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Venezuela’s ‘Shell’ Game

Raymond Fisman02.11.09, 03:46 PM EST

Hugo Chavez turns to Big Oil.


Hugo Chavez has lost some of his bluster.

For years, the Venezuelan president railed against the evils of global capitalism; for foreign oil companies operating in Venezuela this has meant 16-fold tax hikes and, in some cases, threats of nationalization for refineries and oil fields.

Now, without the steady cash flow from sky-high oil prices, Chavez is quietly cozying up to these same corporate giants whose investments he needs to keep his economy afloat and to shore up support in advance of a Feb. 15 referendum on his right to run for re-election.

Chavez isn’t the only one who would benefit from more investment in rigs and refineries–a steadier supply of oil and other commodities would help to iron out some of the wild price gyrations that create budgeting nightmares for U.S. households and businesses.

The stakes, however, are far greater for the millions living in poverty throughout the developing world–Chavez’s Jekyll-and-Hyde act helps explain not only the volatility in oil markets but also why many resource-rich countries remain so mired in poverty. The reason is that potential investors, who need to finance infrastructure projects in countries like Venezuela, fear getting taken advantage of by fickle dictators after their money has been spent.

Both countries and individuals become rich by investing. A farmer produces a richer harvest when he trades in his shovel for a tractor, and a deliveryman distributes many more parcels with a truck than with his old horse and buggy. Understanding why some countries are poor and others are rich is the same as figuring out why some places attract investors and others don’t.

How does the farmer decide whether to buy a tractor? He’ll incur this upfront cost if he expects that the resulting boost to his income will offset the initial cost. Similarly, Shell will invest in a billion-dollar pipeline in Venezuela if it expects a billion-dollar payoff down the road.

For Shell, this requires a leap of faith–a pipeline can’t be taken apart and reassembled in Texas or Alaska if things don’t work out under Chavez. It’s in Venezuela for good, unlike a truck that can be driven across the border to deliver packages in Colombia or Peru instead. Once the expense has been incurred, or the investment has been made, what’s to stop Chavez from sending in troops to nationalize Shell’s assets, or jacking up the royalty fees that Shell pays to the government?

The answer is that the Venezuelan government has signed a contract that spells out the terms under which Shell is to make its investment. This includes the royalty rate–say 1% of Shell’s revenues from the project–and a host of other conditions: Must they hire local employees? Does Shell lease or own the land the pipeline is built on? Are local investors given an ownership share in the project?

But the world is a complicated, unpredictable place, so despite thousands of pages of lawyerly text outlining the agreement, there will always be a way for Chavez to put the squeeze on Shell. For example, who would have foreseen the massive run-up in oil prices last year? Should the contract be renegotiated as a result?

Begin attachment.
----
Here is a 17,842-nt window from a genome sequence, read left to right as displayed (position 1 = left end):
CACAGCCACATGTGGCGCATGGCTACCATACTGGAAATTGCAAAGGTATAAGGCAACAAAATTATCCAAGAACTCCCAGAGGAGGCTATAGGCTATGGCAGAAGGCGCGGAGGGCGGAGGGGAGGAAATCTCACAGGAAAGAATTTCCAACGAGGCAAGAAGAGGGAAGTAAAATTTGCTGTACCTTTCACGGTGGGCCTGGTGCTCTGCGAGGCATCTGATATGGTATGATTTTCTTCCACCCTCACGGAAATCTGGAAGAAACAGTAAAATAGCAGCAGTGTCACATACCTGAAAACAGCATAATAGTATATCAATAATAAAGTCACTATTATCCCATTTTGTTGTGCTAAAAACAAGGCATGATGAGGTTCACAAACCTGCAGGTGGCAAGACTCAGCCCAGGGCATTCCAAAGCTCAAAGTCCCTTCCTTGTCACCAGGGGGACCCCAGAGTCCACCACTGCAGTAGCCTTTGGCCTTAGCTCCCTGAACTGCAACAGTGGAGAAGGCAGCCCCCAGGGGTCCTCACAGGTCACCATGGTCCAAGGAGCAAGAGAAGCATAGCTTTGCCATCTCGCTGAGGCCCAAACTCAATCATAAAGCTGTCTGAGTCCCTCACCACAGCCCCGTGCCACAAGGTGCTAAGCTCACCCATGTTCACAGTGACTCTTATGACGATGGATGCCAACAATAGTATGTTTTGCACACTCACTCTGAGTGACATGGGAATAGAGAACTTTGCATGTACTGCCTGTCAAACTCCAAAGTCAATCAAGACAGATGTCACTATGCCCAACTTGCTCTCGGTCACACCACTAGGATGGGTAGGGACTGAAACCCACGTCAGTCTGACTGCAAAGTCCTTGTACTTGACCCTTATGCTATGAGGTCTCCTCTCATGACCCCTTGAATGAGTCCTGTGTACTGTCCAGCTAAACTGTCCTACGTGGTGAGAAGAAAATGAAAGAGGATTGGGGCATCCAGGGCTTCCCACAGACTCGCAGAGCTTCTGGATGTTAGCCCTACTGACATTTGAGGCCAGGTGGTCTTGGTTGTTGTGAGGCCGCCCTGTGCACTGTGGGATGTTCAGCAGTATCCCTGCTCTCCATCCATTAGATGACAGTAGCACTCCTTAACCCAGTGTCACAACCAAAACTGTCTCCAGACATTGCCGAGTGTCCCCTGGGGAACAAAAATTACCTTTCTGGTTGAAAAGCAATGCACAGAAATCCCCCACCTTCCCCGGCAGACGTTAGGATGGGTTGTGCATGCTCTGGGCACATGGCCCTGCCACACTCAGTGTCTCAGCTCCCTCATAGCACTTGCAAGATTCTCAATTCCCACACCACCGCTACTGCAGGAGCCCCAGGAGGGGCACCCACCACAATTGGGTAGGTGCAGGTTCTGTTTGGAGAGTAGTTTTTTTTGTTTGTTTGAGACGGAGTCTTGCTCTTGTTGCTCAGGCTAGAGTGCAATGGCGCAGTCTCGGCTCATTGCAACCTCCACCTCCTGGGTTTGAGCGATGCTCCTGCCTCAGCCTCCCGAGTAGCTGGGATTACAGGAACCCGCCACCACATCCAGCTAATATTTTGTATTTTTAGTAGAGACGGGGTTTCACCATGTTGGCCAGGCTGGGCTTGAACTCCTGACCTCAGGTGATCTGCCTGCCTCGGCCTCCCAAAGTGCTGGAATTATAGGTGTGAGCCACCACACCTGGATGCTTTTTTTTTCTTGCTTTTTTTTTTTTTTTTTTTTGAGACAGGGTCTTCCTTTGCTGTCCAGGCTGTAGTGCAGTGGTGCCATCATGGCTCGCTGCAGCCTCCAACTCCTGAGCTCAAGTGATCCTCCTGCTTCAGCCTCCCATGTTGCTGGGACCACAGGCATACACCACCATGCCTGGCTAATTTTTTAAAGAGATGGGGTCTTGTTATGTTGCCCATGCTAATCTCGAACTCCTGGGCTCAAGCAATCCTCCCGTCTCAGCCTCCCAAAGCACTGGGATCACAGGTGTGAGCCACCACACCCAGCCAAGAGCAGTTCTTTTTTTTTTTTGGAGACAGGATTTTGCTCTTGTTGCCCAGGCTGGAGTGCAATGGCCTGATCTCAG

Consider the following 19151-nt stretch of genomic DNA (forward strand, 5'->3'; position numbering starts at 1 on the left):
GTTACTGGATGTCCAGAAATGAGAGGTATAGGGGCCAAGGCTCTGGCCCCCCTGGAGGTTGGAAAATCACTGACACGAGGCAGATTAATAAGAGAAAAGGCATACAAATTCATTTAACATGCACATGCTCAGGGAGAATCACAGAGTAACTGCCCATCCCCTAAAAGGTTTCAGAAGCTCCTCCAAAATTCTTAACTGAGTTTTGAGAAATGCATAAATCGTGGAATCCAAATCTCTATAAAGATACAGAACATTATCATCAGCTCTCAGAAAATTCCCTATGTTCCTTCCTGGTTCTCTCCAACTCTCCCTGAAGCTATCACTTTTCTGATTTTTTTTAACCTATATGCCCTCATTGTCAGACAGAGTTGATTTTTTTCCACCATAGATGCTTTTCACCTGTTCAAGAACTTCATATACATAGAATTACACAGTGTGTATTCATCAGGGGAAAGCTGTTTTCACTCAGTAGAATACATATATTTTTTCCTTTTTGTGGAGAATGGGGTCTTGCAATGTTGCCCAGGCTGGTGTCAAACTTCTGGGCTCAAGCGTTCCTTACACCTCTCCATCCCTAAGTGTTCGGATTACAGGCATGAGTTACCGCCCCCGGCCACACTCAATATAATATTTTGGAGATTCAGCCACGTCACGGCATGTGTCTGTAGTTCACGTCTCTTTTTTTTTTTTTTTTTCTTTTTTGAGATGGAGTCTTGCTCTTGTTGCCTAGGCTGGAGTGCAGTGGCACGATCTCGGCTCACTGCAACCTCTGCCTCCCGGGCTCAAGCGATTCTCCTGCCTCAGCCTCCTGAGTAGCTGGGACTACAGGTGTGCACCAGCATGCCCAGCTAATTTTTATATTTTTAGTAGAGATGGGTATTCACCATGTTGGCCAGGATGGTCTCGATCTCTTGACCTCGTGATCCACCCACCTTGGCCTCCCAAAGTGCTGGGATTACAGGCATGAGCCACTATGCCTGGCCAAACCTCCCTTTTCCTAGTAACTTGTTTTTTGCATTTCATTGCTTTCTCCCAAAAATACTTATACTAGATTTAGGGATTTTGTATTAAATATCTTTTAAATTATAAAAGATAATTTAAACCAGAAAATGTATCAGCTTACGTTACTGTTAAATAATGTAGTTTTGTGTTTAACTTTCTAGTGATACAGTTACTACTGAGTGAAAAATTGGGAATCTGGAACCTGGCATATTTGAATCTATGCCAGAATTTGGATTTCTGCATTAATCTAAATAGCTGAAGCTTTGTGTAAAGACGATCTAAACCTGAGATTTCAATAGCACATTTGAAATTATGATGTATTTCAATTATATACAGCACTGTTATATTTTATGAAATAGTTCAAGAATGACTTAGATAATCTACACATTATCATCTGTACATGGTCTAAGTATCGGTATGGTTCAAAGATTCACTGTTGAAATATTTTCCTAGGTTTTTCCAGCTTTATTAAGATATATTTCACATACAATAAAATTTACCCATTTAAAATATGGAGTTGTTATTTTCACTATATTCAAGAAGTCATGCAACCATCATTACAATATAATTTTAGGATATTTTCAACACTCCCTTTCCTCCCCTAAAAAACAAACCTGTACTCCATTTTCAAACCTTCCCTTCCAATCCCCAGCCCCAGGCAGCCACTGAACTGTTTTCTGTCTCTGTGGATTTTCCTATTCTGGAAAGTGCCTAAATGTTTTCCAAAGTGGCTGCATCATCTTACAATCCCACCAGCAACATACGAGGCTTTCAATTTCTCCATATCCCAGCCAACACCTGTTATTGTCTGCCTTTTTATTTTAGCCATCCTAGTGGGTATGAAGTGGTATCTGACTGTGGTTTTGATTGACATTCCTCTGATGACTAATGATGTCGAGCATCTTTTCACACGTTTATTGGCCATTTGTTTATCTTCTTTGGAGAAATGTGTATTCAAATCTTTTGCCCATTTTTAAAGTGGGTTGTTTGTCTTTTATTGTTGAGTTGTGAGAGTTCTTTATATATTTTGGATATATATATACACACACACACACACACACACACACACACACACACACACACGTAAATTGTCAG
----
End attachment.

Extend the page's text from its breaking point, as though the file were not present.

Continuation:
And this is all assuming that Chavez chooses to honor the contract in the first place–in Venezuela, Chavez’s word is the law, so he can (and has) changed agreements with oil companies on a whim. One percent royalties? Why not make it 16% instead? Shell has already spent its billions, so from the company’s perspective going forward, a smaller share of revenues is better than no revenues at all. For Chavez, the storyline of fighting against the pillaging ways of foreign investors always plays well to the masses.

But now go back a step–given that Shell knows Chavez isn’t as good as his word, why should they invest in the first place? They’re willing to do so at the agreed-upon 1% royalty fee, but not the 16% rate they fear for the future.

As a result, Shell doesn’t make what could have been a profitable investment, and Venezuelans don’t get the investments they need to get rich, all because their government can’t commit. This is what economists refer to as the hold-up problem–Shell is “held up” by Chavez after making irreversible investments.

Nations that have solved this hold-up problem–by honoring contracts and showing concern for their future reputation among potential investors–have attracted investment and gotten rich. The ones that haven’t remain poor. In 1970, people in Finland and Venezuela earned about the same on average. Now a Finn earns three times (ppp) to six times (nominal) more than his Venezuelan counterpart.

What then are we to make of Chavez’s newfound affection for Big Oil? Investors have recently been burned by governments like Russia and Bolivia, so they’ll naturally be wary of promises from Chavez and others. But the risks are even greater this time around.

We’re facing a global slowdown that is being blamed in large part on the perils of free markets and globalization. A backlash is very much on the horizon, and this only intensifies the hold-up paradox. Poor nations like Venezuela desperately need investment to escape their dire economic circumstances–hence the sales pitches from Chavez and others. But at no point in recent history are these promises less likely to be believed by the CEOs and financiers that need convincing.

Raymond Fisman is the author of Economic Gangsters: Violence, Corruption and the Poverty of Nations (with Edward Miguel), and the Lambert family professor of social enterprise at Columbia Business School.


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